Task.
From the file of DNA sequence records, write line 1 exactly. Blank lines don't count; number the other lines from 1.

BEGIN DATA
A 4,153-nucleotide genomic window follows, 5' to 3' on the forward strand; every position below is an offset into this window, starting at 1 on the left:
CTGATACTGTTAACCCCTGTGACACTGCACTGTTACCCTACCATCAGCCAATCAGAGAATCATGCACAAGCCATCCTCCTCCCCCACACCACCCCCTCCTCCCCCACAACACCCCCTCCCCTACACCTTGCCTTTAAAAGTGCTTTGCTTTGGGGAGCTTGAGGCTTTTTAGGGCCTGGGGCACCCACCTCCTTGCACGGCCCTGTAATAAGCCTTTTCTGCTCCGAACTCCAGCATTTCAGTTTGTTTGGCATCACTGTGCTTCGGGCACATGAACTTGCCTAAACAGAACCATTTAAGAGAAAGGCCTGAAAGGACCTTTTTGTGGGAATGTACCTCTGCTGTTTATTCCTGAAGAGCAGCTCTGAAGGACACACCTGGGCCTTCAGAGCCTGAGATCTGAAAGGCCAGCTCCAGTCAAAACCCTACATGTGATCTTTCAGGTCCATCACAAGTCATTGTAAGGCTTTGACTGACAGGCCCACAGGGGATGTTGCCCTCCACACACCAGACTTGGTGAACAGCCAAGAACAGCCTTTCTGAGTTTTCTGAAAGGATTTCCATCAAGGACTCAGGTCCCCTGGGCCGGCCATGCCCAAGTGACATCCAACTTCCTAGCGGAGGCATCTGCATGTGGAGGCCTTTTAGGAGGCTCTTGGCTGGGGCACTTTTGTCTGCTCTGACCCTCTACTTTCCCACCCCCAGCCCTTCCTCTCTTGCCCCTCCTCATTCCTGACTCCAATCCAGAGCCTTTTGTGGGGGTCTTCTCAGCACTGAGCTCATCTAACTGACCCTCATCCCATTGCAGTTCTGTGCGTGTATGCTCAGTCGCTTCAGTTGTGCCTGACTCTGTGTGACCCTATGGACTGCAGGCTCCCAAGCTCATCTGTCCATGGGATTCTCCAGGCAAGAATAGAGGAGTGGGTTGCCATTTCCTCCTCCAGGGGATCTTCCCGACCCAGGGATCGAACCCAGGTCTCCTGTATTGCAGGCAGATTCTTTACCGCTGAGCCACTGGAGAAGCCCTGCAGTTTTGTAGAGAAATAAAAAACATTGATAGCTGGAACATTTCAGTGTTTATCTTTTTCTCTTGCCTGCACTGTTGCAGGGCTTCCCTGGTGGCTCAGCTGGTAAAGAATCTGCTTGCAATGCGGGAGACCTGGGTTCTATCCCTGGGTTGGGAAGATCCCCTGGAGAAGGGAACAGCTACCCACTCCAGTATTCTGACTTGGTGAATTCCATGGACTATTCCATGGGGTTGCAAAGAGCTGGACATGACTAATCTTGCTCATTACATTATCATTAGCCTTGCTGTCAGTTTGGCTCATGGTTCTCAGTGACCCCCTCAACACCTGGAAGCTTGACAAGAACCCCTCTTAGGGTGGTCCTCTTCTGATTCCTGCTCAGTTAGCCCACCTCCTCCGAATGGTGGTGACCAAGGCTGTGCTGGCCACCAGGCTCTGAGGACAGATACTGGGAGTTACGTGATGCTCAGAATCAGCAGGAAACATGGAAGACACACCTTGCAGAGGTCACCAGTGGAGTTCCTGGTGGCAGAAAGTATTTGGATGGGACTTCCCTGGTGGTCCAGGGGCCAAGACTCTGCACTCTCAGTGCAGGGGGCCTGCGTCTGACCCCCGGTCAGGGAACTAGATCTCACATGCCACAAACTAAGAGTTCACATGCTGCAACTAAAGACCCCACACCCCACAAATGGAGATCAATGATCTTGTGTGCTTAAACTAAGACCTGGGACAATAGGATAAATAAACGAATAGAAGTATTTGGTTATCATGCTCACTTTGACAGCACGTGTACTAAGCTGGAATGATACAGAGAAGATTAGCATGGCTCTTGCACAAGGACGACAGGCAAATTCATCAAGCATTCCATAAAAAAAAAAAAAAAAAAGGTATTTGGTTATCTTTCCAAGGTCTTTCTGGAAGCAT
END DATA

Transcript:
A 4,153-nucleotide genomic window follows, 5' to 3' on the forward strand; every position below is an offset into this window, starting at 1 on the left: